But here we have situations where people actively ask about your CSR strategy. Whenever someone asks you a question, they give you a reason to speak.
Don’t take such opportunities for granted.
Our experience is that it’s never a good idea to “feed the trolls.”
You should have some form of publicly accessible comment policy for all your social media accounts.
A troll, by definition, is someone who deliberately violates your comment policy.
Your comment policy should always specify how you deal with comments that violate that policy.
Will there be a warning first? Temporary suspension? Removing the comment? Blocking or banning of users?
There’s no one-size-fits-all, and you must continuously develop a comment policy that fits your social media strategy.
If the commenter is not violating your comment policy, and you still don’t want to “feed” them in fear of what will happen next, your social media strategy must be revised.
Read also: How To Deal With Online Trolls
The high road tonality might work elsewhere, but not in our industry.
So, if I point to another organisation in your industry that successfully responds with maturity, integrity, and decency, you’re still not convinced it could be done for your organisation. Huh.
I would recommend measuring your communication maturity.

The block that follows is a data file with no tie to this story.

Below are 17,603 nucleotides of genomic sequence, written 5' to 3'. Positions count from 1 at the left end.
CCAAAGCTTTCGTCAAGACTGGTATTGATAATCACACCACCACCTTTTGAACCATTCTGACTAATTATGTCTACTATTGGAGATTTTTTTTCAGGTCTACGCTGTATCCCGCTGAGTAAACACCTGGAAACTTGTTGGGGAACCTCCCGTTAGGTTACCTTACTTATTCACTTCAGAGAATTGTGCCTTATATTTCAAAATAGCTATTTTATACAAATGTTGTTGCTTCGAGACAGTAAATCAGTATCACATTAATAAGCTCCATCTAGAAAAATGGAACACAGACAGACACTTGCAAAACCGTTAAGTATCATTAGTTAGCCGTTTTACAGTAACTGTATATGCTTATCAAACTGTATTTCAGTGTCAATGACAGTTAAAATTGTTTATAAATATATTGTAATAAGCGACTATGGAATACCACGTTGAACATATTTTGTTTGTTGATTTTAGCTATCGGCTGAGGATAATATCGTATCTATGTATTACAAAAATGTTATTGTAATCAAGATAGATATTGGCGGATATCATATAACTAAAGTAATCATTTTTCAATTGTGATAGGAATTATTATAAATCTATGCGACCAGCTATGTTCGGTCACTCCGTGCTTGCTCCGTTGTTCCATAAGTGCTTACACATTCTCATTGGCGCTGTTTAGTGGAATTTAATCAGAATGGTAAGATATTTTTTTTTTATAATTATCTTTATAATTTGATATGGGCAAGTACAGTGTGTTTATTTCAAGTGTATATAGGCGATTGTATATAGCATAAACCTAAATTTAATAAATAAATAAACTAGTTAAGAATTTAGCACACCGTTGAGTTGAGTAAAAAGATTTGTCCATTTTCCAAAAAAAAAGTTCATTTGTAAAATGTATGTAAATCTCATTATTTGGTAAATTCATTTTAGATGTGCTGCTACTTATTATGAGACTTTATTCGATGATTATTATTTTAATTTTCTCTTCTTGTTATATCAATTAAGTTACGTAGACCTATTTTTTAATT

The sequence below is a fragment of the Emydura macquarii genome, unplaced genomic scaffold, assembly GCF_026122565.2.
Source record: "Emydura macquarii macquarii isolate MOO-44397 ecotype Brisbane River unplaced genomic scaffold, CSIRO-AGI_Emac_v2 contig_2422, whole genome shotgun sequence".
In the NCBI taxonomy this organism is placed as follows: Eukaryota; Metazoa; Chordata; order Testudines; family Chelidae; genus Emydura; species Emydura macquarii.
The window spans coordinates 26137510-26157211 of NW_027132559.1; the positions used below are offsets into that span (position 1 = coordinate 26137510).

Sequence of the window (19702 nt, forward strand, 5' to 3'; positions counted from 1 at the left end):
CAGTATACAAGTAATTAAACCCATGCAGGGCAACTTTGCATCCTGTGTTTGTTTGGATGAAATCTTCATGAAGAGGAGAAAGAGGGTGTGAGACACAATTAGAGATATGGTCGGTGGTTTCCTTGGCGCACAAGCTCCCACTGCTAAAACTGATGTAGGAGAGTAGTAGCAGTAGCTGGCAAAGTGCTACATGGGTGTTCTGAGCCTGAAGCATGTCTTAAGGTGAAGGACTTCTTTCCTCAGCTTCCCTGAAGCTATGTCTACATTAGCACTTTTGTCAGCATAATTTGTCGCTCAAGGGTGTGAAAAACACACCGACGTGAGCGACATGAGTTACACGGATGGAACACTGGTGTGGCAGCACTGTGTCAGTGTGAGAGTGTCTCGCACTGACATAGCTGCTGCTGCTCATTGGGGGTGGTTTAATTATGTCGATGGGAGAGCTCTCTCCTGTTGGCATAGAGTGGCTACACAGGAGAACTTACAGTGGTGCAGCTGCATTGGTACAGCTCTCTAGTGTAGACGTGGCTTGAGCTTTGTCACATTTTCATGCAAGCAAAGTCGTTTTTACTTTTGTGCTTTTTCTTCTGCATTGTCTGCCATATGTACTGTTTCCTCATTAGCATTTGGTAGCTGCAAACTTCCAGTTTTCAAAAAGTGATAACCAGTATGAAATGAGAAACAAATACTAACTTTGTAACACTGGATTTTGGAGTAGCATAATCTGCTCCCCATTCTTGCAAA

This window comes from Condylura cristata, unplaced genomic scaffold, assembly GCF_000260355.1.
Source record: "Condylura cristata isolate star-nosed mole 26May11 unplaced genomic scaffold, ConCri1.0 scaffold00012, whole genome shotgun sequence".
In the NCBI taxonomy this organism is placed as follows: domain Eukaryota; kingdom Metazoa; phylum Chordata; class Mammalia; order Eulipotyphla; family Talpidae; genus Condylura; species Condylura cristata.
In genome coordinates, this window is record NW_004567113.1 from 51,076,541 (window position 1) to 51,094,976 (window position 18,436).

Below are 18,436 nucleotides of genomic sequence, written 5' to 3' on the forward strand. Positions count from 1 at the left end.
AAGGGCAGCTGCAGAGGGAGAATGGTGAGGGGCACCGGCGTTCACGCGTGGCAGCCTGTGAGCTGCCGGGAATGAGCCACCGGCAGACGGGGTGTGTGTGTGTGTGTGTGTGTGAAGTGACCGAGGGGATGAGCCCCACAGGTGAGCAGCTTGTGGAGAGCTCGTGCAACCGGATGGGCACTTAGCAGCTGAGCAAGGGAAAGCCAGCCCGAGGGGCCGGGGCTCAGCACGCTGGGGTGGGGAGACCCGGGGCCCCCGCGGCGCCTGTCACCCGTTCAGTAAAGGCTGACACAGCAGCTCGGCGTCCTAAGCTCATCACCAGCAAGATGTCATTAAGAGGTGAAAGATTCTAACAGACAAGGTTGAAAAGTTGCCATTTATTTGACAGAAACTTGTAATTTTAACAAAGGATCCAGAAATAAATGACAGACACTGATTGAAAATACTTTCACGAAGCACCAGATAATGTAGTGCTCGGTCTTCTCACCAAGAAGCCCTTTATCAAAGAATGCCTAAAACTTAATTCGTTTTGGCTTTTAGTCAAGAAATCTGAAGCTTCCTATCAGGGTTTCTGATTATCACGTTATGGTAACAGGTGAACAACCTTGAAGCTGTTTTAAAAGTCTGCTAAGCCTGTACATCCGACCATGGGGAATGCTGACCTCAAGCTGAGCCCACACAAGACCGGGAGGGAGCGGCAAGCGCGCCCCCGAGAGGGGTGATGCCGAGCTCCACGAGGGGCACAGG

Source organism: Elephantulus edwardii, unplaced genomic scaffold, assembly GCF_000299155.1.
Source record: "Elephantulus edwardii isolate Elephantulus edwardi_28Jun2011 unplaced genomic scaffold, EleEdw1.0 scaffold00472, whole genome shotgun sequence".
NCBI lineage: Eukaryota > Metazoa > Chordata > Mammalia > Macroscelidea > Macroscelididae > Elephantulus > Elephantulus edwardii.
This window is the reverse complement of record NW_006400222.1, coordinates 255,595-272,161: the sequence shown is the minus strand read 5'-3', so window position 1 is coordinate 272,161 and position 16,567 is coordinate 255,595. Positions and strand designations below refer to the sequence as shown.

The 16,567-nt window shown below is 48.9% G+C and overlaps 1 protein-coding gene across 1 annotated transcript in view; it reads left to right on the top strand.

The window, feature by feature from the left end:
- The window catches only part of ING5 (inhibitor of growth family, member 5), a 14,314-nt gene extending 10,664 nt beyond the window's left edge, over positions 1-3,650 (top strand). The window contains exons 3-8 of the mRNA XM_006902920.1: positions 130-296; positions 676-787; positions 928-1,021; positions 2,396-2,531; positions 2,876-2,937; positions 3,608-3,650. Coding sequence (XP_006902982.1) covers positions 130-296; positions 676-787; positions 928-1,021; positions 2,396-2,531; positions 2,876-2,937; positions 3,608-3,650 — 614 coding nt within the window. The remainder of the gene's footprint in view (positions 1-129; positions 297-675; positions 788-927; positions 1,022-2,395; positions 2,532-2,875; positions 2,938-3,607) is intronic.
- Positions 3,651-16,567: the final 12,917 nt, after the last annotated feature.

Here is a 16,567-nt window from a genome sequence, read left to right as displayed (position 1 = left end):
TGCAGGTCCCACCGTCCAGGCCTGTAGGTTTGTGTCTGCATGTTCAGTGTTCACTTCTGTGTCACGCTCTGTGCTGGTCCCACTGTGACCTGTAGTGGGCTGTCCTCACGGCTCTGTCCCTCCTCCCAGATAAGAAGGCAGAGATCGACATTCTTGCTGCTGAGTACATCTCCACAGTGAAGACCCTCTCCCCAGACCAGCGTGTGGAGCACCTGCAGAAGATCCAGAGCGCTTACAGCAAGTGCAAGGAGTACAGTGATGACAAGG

Our organisation and our digital footprint is simply too big to respond in this way.
To “speak human” as an organisation does become increasingly difficult with size.
There are, however, workarounds.
One approach primarily responds to top comments (comments with many likes or upvotes). If this is specified in the comment policy, that’s a fair approach.
One approach is to publish your response to a specific question or a certain type of question once and then reply with a link to that published statement.
One approach is, indeed, not to respond. But you must clarify this and link to a platform where your organisation will be responsive.
Remember, if one of your comment sections spins out of control, and you’re not there to respond and moderate actively, you cannot blame the online community.
Alphabet, Meta, Apple, Amazon, Microsoft etc. I know many successful organisations that almost never responds in social media.
You must divert more resources to your social listening strategy if you’re not responsive. Organisations that have the ability to actively listen, crunch the data, and take action can get away with not being responsive.
Also, it would be wise to remember that the companies mentioned above have serious PR challenges, so “successful” is a relative term.